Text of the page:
The pottery at Troy, Indiana, is interesting chiefly because it was started by James Clews, the eminent potter of Cobridge, England, who made some of the American views familiar to collectors of old blue Staffordshire ware. He came to this country after closing his English works in 1829 and, with a number of capitalists, incorporated the Indiana Pottery Company in 1837. Though started under the best of auspices, this factory was never conspicuously successful. Blue, yellow, and Rockingham wares were made here, but nothing of superior excellence. Mr. Clews returned to England, where he died in 1856, and the business led a desultory existence for a few years longer. Mr. Clews was a skilled and enter prising potter and deserved better success here. He was the father of Henry Clews, the New York banker.

Charles Cartlidge was another potter of unusual ability who came from England, where he had worked for William Ridgway. With a Mr. Ferguson he organized the firm of Charles Cartlidge & Co. and started a pottery at Greenpoint, Long Island, in 1848. They first made porcelain buttons, and later a fine quality of decorated table china, bone porcelain tea sets, pitchers, bowls, ornaments, door plates, door knobs, curtain knobs, etc., besides some very excellent jewelry cameos and portrait busts in biscuit porcelain.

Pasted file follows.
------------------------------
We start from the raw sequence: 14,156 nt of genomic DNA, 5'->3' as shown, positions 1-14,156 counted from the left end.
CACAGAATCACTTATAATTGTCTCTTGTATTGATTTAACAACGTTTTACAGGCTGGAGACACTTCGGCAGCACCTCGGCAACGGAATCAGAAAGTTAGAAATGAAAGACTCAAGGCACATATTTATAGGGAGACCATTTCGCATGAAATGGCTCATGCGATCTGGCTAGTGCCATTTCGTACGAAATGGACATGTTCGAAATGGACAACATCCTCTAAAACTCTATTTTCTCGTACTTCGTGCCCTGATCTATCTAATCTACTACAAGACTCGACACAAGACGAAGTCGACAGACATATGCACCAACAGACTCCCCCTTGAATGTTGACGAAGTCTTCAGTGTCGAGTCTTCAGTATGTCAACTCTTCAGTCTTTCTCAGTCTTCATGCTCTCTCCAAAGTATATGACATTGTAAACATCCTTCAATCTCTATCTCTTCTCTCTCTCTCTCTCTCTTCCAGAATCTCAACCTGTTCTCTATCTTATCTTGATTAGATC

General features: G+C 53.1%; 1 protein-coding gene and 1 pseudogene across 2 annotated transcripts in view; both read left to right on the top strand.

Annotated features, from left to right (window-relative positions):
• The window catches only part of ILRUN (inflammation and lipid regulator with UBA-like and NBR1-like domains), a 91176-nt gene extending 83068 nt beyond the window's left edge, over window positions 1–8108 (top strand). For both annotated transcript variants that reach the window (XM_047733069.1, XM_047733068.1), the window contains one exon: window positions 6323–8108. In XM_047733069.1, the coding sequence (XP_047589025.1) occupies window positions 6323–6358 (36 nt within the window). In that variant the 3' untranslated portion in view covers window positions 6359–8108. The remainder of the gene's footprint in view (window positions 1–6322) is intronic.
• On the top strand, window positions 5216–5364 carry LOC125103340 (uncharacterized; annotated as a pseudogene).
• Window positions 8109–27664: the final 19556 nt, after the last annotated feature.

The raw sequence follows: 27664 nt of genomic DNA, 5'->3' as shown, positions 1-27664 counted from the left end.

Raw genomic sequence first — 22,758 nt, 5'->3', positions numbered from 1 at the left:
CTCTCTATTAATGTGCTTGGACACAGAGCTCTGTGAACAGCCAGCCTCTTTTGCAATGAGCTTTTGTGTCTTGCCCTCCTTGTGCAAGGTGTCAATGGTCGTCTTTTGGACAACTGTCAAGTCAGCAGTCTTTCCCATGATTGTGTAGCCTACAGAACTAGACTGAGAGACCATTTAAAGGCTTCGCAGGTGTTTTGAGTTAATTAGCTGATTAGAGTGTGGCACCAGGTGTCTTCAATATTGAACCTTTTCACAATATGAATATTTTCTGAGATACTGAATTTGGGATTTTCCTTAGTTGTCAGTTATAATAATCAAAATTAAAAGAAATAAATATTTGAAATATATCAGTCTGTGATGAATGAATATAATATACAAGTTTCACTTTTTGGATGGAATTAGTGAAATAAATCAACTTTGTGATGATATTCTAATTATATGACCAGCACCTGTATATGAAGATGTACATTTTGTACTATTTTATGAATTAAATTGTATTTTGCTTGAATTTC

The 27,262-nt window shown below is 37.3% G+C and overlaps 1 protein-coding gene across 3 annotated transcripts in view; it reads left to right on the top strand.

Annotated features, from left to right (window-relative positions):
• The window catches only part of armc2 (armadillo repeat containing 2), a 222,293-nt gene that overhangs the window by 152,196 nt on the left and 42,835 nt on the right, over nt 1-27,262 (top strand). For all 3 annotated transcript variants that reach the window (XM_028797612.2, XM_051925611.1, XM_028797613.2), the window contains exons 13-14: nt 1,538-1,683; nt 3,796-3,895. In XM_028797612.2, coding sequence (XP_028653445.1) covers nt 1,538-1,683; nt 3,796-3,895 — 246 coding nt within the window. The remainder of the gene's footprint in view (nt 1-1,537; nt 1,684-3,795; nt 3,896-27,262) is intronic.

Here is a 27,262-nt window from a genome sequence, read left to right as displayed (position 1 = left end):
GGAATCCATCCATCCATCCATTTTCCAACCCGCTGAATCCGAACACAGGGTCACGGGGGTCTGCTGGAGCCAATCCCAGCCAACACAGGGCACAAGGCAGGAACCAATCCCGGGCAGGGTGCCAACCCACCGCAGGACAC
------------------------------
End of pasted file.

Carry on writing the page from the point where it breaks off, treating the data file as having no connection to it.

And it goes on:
Cartlidge was a man of artistic instincts and employed the best talent he could find. His chief de signer and modeler was his brother-in-law, Josiah Jones, who executed some beautiful portrait busts and ornamental ware. Other skilled decorators employed by him were Elijah Tattler and Frank Lockett.

A group of Bennington pottery in the Pitkin Collection at the Hartford Athenæum, showing Rockingham and parian ware, figures and pitchers. Here are the poodles, cow creamers, a toby, the exquisite figure in parian of the girl tying her shoe, and the famous hound-handled pitcher

The factory was closed in 1856 and Mr. Cartlidge died in 1860. He was prominent in his community, a leading churchman, and an authority on church music. I know of no special attempt having been made to collect Cartlidge china, but it would certainly repay the effort.

Pottery enterprises were also started previous to 1850 in New York, Philadelphia, New Brunswick, New Jersey; South Amboy, New Jersey; Louisville, Kentucky; Strasburg, Virginia; at East Liverpool, Ohio, where American Rockingham ware was first made by James Bennett in 1839; and at Bennington, Vermont, where Christopher Fenton started his famous pottery in 1846 and began the production of the first American parian ware.